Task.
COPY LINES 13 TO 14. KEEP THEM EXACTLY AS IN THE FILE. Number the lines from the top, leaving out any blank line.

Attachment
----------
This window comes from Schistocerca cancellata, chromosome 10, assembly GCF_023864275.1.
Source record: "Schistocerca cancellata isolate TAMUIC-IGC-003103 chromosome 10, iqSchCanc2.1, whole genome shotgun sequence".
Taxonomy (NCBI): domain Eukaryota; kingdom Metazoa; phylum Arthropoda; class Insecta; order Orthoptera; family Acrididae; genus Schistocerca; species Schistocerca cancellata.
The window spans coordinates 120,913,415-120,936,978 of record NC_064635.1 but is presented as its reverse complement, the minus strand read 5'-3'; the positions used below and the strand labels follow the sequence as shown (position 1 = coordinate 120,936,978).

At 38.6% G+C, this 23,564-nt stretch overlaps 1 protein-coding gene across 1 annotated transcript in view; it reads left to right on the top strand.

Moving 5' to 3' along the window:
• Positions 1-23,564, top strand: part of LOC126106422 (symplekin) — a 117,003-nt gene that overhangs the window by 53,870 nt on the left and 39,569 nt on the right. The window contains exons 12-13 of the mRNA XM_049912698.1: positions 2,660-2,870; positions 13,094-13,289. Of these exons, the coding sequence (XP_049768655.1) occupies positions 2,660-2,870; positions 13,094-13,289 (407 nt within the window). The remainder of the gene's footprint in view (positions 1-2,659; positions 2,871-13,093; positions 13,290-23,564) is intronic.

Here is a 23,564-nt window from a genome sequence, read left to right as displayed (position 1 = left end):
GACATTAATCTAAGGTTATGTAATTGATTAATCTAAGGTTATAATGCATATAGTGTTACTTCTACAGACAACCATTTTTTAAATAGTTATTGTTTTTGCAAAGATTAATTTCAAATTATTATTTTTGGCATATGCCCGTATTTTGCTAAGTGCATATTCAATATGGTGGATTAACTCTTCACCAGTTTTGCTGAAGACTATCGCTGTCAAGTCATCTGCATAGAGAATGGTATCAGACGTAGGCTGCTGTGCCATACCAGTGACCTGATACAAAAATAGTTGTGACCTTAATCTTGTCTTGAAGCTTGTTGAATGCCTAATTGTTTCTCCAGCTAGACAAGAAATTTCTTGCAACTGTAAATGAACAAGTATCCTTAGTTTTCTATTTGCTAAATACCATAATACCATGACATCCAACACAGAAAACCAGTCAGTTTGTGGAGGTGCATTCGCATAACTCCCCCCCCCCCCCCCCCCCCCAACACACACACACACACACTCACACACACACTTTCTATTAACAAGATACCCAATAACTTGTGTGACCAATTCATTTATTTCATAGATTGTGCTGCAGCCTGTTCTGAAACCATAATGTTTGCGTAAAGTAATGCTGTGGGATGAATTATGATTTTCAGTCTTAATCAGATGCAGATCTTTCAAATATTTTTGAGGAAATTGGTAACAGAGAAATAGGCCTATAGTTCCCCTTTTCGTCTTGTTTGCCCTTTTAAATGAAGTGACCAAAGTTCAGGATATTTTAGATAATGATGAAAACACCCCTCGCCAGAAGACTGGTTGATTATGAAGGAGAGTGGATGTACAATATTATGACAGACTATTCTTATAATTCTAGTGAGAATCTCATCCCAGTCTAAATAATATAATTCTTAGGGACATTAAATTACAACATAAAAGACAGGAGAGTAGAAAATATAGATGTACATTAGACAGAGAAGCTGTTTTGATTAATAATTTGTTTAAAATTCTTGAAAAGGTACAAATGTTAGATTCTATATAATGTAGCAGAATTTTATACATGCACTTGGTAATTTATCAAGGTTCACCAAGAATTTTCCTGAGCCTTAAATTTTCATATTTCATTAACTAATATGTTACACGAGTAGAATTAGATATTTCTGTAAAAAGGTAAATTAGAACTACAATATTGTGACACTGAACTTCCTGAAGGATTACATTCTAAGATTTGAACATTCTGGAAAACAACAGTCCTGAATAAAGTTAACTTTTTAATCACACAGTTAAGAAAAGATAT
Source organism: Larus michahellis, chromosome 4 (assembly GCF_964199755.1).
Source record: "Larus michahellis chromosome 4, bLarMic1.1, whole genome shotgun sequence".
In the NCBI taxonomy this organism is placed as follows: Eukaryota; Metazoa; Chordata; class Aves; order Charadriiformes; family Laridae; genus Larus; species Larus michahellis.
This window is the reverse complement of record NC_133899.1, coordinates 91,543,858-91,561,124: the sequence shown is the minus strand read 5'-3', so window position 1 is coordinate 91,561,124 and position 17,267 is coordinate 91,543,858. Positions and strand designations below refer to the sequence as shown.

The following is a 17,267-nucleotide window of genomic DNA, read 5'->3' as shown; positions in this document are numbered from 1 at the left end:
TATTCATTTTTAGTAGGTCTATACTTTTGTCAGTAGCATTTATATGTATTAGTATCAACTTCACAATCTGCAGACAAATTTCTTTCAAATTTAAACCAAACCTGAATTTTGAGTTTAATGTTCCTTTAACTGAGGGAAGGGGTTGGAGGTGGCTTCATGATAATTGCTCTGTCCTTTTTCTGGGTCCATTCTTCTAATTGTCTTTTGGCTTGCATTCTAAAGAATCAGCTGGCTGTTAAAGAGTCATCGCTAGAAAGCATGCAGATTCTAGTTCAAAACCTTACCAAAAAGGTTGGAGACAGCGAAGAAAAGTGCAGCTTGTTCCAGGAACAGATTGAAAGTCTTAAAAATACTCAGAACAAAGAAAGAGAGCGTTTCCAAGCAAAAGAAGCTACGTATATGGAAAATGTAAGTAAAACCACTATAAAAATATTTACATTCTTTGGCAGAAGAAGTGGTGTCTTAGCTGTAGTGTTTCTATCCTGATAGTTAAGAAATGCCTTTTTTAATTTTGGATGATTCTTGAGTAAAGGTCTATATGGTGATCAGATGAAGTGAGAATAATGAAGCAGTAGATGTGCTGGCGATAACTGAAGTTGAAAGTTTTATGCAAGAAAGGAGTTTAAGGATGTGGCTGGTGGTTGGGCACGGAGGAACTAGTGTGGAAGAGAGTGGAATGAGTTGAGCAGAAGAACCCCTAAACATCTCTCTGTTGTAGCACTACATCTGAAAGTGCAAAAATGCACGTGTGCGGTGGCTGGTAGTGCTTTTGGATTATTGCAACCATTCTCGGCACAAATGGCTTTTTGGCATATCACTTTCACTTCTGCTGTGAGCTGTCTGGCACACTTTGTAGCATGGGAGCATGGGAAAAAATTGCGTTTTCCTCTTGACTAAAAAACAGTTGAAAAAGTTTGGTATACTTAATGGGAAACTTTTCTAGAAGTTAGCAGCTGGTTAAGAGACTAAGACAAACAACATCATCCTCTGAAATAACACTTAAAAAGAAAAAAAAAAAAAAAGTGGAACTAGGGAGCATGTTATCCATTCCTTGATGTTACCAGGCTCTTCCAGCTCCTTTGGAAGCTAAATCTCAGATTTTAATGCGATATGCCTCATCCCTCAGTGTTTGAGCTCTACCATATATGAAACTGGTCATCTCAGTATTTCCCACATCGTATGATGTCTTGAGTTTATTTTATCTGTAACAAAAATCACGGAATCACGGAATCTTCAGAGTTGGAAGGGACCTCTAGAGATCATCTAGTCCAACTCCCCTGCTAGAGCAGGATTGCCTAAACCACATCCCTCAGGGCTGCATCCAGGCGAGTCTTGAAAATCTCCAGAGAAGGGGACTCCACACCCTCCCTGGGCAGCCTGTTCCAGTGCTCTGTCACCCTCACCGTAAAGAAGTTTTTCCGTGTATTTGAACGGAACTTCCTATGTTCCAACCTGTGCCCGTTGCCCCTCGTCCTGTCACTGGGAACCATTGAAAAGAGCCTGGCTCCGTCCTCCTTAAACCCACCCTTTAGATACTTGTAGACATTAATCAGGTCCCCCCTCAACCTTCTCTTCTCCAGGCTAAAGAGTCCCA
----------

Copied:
This window is the reverse complement of record NC_133899.1, coordinates 91,543,858-91,561,124: the sequence shown is the minus strand read 5'-3', so window position 1 is coordinate 91,561,124 and position 17,267 is coordinate 91,543,858. Positions and strand designations below refer to the sequence as shown.

The following is a 17,267-nucleotide window of genomic DNA, read 5'->3' as shown; positions in this document are numbered from 1 at the left end: